3. The photoflash lamp according to claim 1 wherein the quantity of filamentary combustible material is within the range of from about 3 milligrams to about 7 milligrams.
4. The photoflash lamp according to claim 3 wherein said filmentary combustible material is selected from the group consisting of zirconium and hafnium.
5. The photoflash lamp according to claim 1 wherein said combustion-supporting gas within said envelope is at a pressure within the range of from about 10 to about 40 atmospheres.
6. The photoflash lamp according to claim 5 wherein said gas is oxygen.
7. The photoflash lamp according to claim 1 wherein said glass envelope has an internal volume within the range of from about 0.005 cubic centimeter to about 0.300 cubic centimeter.
8. The photoflash lamp according to claim 1 wherein the quantity of said primer material is within the range of from about 0.30 milligram to about 1.50 milligrams.
9. The photoflash lamp according to claim 8 wherein said primer material comprises a composition of zirconium and potassium perchlorate.
10. The photoflash lamp according to claim 9 wherein said zirconium comprises about 85 percent by weight of said composition and said potassium perchlorate comprises about 15 percent by weight of said composition.
11. The photoflash lamp according to claim 1 wherein the glass material of said envelope is selected from the group consisting of soda lead, soda lime, borosilicate, and quartz glasses.
12. The photoflash lamp according to claim 1 wherein each of said electrical conductors is comprised of a nickel-iron alloy.
13. An electrically-activated photoflash lamp comprising:
- a hermetically sealed, light-transmitting glass envelope having first and second opposing sealed end portions, neither of said end portions being a press seal, said first sealed end portion including a substantially conical-shaped pocket therein;
- a quantity of filamentary combustible material located within said envelope for providing a high intensity flash of light upon ignition thereof;
- a combustion-supporting gas within said envelope; and
- ignition means disposed within said envelope for igniting said filamentary combustible material, said ignition means including a pair of spaced-apart electrical conductors and a quantity of primer material, each of said conductors sealed within said first end portion and including a termination portion void of glass material and having access to the interior of said envelope, said termination portions of said conductors being substantially flush with the internal surface of said first end portion and located on opposite sides of said conical-shaped pocket, said primer material occupying said conical-shaped pocket and in contact with both of said termination portions of said conductors so as to bridge said conductors, said photoflash lamp not including a glass bead or similar member in contact with said electrical conductors.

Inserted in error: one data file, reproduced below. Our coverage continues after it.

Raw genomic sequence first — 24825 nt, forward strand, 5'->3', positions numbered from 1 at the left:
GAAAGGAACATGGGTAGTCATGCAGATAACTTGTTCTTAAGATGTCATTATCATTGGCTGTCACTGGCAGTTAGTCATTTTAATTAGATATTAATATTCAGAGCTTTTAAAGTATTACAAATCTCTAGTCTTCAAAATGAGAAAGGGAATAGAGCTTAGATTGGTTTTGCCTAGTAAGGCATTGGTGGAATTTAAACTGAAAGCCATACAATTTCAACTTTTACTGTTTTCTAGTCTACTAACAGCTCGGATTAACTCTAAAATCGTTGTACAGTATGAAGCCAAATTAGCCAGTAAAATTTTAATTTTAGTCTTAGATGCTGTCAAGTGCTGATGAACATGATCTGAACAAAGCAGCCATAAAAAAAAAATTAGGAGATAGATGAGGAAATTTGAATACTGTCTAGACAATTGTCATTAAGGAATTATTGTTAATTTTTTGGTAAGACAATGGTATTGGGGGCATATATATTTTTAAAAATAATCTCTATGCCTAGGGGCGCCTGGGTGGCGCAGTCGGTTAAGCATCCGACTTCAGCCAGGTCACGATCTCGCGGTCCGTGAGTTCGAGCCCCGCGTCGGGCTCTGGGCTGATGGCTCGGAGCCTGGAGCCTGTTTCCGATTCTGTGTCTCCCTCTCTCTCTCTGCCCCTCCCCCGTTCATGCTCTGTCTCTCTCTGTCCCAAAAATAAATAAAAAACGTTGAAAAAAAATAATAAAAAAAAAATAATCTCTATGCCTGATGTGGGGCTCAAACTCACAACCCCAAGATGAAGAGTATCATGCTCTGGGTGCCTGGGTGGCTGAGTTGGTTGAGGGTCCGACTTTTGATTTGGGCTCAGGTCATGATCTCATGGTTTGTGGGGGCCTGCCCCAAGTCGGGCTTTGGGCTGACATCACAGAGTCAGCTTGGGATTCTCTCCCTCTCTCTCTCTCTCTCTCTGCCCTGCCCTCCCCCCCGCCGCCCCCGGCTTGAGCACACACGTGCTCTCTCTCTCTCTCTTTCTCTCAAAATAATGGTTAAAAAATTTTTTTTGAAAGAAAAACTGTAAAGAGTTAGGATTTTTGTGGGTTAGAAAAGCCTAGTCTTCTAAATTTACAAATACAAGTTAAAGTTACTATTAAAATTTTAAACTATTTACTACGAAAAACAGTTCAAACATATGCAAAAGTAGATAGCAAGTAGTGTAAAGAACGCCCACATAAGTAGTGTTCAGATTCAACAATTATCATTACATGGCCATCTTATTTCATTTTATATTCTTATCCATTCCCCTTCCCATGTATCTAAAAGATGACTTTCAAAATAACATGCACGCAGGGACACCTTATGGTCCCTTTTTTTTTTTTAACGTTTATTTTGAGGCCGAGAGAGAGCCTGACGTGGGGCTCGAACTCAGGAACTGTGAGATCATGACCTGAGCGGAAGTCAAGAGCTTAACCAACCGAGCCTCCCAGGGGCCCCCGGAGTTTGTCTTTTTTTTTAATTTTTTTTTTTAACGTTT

14. The photoflash lamp according to claim 13 wherein the light output of said lamp is within the range of from about 600 lumen-seconds to about 2000 lumen-seconds.
15. The photoflash lamp according to claim 13 wherein the quantity of filamentary combustible material is within the range of from about 3 milligrams to about 7 milligrams.
16. The photoflash lamp according to claim 15 wherein said filamentary combustible material is selected from the group consisting of zirconium and hafnium.
17. The photoflash lamp according to claim 13 wherein said combustion-supporting gas within said envelope is at a pressure within the range of from about 10 to about 40 atmospheres.
18. The photoflash lamp according to claim 17 wherein said gas is oxygen.
19. The photoflash lamp according to claim 13 wherein said glass envelope has an internal volume within the range of from about 0.005 cubic centimeter to about 0.300 cubic centimeter.
20. The photoflash lamp according to claim 13 wherein the quantity of said primer material is within the range of from about 0.30 milligram to about 1.50 milligrams.
21. The photoflash lamp according go claim 20 wherein said primer material comprises a composition of zirconium and potassium perchlorate.
22. The photoflash lamp according to claim 13 wherein said zirconium comprises about 85 percent by weight of said composition and said potassium perchlorate comprises about 15 percent by weight of said composition.
23. The photoflash lamp according to claim 13 wherein the glass material of said envelope is selected from the group consisting of soda lead, soda lime, borosilicate, and quartz glasses.
24. The photoflash lamp according to claim 13 wherein each of said electrical conductors is comprised of a nickel-iron alloy.
Filed: Sep 28, 1982
Date of Patent: Jul 3, 1984
Assignee: GTE Products Corporation (Stamford, CT)
Inventors: Andre C. Bouchard (Peabody, MA), Harold H. Hall, Jr. (Marblehead, MA), Frederick A. Loughridge (Ipswich, MA)
Primary Examiner: Lee E. Barrett
Attorney: Lawrence R. Fraley
Application Number: 6/426,024
International Classification: F21K 502;